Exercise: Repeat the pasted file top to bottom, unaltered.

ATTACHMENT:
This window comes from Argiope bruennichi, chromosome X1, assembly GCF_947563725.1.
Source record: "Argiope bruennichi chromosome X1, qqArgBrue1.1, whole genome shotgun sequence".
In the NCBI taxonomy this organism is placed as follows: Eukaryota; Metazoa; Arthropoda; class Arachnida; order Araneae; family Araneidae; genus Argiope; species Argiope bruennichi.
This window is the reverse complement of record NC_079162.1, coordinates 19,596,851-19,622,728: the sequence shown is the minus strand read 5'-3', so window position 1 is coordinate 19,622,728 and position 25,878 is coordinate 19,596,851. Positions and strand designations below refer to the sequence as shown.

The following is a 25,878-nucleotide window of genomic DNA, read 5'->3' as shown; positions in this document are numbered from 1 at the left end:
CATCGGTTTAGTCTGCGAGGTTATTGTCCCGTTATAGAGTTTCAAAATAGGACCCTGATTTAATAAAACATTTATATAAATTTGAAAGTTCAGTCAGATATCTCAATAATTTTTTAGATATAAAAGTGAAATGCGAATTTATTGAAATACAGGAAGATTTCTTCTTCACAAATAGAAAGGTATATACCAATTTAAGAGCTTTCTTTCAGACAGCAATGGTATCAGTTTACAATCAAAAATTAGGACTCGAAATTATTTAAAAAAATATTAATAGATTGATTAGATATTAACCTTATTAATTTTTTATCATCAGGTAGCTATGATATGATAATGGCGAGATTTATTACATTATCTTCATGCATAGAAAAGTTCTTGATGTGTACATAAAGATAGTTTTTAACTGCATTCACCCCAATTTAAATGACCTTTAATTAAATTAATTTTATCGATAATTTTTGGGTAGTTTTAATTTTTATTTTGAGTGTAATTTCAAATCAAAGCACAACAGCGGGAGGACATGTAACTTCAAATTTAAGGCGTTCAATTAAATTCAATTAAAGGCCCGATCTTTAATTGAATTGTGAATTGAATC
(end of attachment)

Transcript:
This window comes from Argiope bruennichi, chromosome X1, assembly GCF_947563725.1.
Source record: "Argiope bruennichi chromosome X1, qqArgBrue1.1, whole genome shotgun sequence".
In the NCBI taxonomy this organism is placed as follows: Eukaryota; Metazoa; Arthropoda; class Arachnida; order Araneae; family Araneidae; genus Argiope; species Argiope bruennichi.
This window is the reverse complement of record NC_079162.1, coordinates 19,596,851-19,622,728: the sequence shown is the minus strand read 5'-3', so window position 1 is coordinate 19,622,728 and position 25,878 is coordinate 19,596,851. Positions and strand designations below refer to the sequence as shown.

The following is a 25,878-nucleotide window of genomic DNA, read 5'->3' as shown; positions in this document are numbered from 1 at the left end:
CATCGGTTTAGTCTGCGAGGTTATTGTCCCGTTATAGAGTTTCAAAATAGGACCCTGATTTAATAAAACATTTATATAAATTTGAAAGTTCAGTCAGATATCTCAATAATTTTTTAGATATAAAAGTGAAATGCGAATTTATTGAAATACAGGAAGATTTCTTCTTCACAAATAGAAAGGTATATACCAATTTAAGAGCTTTCTTTCAGACAGCAATGGTATCAGTTTACAATCAAAAATTAGGACTCGAAATTATTTAAAAAAATATTAATAGATTGATTAGATATTAACCTTATTAATTTTTTATCATCAGGTAGCTATGATATGATAATGGCGAGATTTATTACATTATCTTCATGCATAGAAAAGTTCTTGATGTGTACATAAAGATAGTTTTTAACTGCATTCACCCCAATTTAAATGACCTTTAATTAAATTAATTTTATCGATAATTTTTGGGTAGTTTTAATTTTTATTTTGAGTGTAATTTCAAATCAAAGCACAACAGCGGGAGGACATGTAACTTCAAATTTAAGGCGTTCAATTAAATTCAATTAAAGGCCCGATCTTTAATTGAATTGTGAATTGAATC